Cubs Look to Present and Future with Quintana

I’ll admit that when I first saw that the Cubs traded for Jose Quintana from the White Sox for four prospects, I was stunned. I thought, how in the world could Theo Epstein give up his top two prospects in this trade? While Quintana is a good pitcher and provides an instant, significant upgrade to the rotation, he’s not exactly Clayton Kershaw, either. The package of Eloy Jimenez and Dylan Cease (along with the much less heralded Matt Rose and Bryant Flete) looked like way too much.

However, after thinking about it a little, I concluded that while this is a very risky trade, it was not necessarily a bad risk to take for both the short and long-term future of this team.

Let’s look at the short term first. The Cubs already came into this season short on starting pitching depth, and that was before the collapses of Jake Arrieta and John Lackey, the disappointing performance of Jon Lester, and the injury to Kyle Hendricks. Coming into this season, Quintana had started 32 games for three straight years while posting ERAs of 3.32, 3.36, and 3.20. Last year, he was an All-Star and finished tenth in AL Cy Young voting.

Quintana got off to a rough start this year but has shown some improvement of late. He gave up just six earned runs in 30.1 innings in June. And since he’s moving to the more pitcher-friendly National League, there’s reason to believe he’ll continue on the right track. The Cubs also were proactive in making a trade before the Brewers did, as they sit 5.5 games behind Milwaukee in the NL Central. Indeed, the Brewers will need pitching help at the deadline and may have even been a suitor for Quintana.

Now for the long term. Last year, the Cubs were a mostly complete team that needed bullpen help and gave up a package that included top prospect Gleyber Torres to get closer Aroldis Chapman. It was the classic rent-a-player trade, as Chapman was a free agent at the end of the year and his sole purpose was to fortify the Cubs’ bullpen for the 2016 postseason. Given that this was perhaps the best chance the team had yet to break their long championship drought, it was a necessary move. Without Chapman, the Cubs don’t make it all the way through the postseason. Even if Torres has a Hall of Fame career with the Yankees, it was worth it.

This year’s trade for Quintana will help in the long-run because the Cubs now have a reasonably-priced starting pitcher under control for an additional three years. With Lackey and Arrieta set to become free agents this offseason, the team was going to have to worry about filling two huge holes in the rotation, either by re-signing Lackey and/or Arrieta or looking elsewhere. Given how poorly both have pitched this year and the lack of internal alternatives, the Cubs were likely going to have to hand out a massive contract to at least one, if not two, starting pitchers this offseason. This trade means there’s already one less thing to worry about this winter.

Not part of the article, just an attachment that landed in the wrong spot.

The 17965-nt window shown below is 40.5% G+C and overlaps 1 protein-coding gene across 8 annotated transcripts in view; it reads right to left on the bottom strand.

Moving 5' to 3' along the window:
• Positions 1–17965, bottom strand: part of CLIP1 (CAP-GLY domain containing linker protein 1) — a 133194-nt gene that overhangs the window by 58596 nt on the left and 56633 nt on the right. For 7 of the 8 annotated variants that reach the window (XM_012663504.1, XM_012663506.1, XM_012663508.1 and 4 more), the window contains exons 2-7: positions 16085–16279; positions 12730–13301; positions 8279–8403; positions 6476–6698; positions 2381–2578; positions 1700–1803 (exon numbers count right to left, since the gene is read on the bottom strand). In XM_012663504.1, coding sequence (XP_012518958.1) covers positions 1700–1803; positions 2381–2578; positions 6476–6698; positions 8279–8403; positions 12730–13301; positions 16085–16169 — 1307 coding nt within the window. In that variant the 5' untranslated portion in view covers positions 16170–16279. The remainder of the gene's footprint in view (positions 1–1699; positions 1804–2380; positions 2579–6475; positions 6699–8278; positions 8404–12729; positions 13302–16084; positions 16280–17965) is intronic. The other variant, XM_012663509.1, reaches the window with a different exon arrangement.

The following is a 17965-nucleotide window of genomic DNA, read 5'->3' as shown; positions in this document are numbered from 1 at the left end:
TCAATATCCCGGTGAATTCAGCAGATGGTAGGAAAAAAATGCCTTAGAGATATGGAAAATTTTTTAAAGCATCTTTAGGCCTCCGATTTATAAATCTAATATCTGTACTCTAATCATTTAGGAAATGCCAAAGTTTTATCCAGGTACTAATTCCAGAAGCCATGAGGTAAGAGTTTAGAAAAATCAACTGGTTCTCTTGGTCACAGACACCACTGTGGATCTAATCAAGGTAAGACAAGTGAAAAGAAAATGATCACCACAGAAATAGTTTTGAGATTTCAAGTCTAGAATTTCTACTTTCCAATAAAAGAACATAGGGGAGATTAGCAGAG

So, was filling this need in the rotation worth giving up the team’s top two prospects? Well, let’s be honest: This trade makes the Cubs better, but it doesn’t even come close to solving all the problems they’ve had so far this year. There is no trade that could do that. The only way this team will come back to win the division is if the guys they have start playing the way we expected them to at the beginning of the season, no matter what they get out of Quintana. And that’s not even addressing how much this trade closes the gap between the Cubs and the National League’s elite teams like the Dodgers and Nationals, because it doesn’t even come close if the rest of the team keeps playing like this.

But given the short and long-term needs this addresses, I think it was a gamble the Cubs needed to take. The Cubs already have lots of promising young players at the major league level, and they pulled this trade off without giving up any of them. All four prospects they gave up are still in Single-A and far from sure things. If both Jimenez and Cease become stars in the Major Leagues one day, this will be a clear win for the White Sox. If one of them does but not the other, it will probably be an even trade for both sides. Or if they both bust, it will be a win for the Cubs. We just don’t know. What we do know is that for every successful player the Cubs have drafted, they’ve had far more busts.

So while I’m still in shock over this trade, I don’t necessarily think it was the wrong move. In order to remain a successful franchise for many years, you have to take some risks that may not look good a few years down the road. When you stockpile lots of big-time prospects, eventually you have to start using some of them to improve your big league roster. Theo Epstein seems to believe that the Cubs are at the point of their plan that they need to do this to continue winning.

I’m not rooting against Jimenez and Cease in order to feel better about this trade in the future, because that’s the wrong attitude to have. Rather, regardless of what the two of them do in the future, we want it to be worth giving up to get Quintana. Let’s hope that’s what happens.

Brian Johnston is the author of the book The Art of Being a Baseball Fan, his story of following the 2015 Chicago Cubs, available on Amazon. He lives in St. Joseph, Michigan with his wife and two children.